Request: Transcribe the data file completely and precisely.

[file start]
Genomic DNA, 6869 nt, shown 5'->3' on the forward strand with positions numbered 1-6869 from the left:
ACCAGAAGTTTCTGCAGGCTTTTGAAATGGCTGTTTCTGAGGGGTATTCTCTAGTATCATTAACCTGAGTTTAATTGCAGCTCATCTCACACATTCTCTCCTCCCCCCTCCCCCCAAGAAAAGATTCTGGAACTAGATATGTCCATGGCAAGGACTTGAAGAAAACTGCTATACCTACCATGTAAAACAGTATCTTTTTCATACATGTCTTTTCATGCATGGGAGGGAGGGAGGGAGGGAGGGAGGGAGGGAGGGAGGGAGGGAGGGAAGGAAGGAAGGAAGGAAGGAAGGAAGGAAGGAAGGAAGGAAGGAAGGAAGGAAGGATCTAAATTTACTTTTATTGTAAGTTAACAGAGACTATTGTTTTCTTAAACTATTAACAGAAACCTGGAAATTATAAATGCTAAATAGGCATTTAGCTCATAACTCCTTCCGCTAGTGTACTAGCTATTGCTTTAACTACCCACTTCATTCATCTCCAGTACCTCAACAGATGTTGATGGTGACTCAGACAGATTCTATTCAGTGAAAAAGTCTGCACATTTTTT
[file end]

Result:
Genomic DNA, 6869 nt, shown 5'->3' on the forward strand with positions numbered 1-6869 from the left:
ACCAGAAGTTTCTGCAGGCTTTTGAAATGGCTGTTTCTGAGGGGTATTCTCTAGTATCATTAACCTGAGTTTAATTGCAGCTCATCTCACACATTCTCTCCTCCCCCCTCCCCCCAAGAAAAGATTCTGGAACTAGATATGTCCATGGCAAGGACTTGAAGAAAACTGCTATACCTACCATGTAAAACAGTATCTTTTTCATACATGTCTTTTCATGCATGGGAGGGAGGGAGGGAGGGAGGGAGGGAGGGAGGGAGGGAGGGAGGGAAGGAAGGAAGGAAGGAAGGAAGGAAGGAAGGAAGGAAGGAAGGAAGGAAGGAAGGATCTAAATTTACTTTTATTGTAAGTTAACAGAGACTATTGTTTTCTTAAACTATTAACAGAAACCTGGAAATTATAAATGCTAAATAGGCATTTAGCTCATAACTCCTTCCGCTAGTGTACTAGCTATTGCTTTAACTACCCACTTCATTCATCTCCAGTACCTCAACAGATGTTGATGGTGACTCAGACAGATTCTATTCAGTGAAAAAGTCTGCACATTTTTT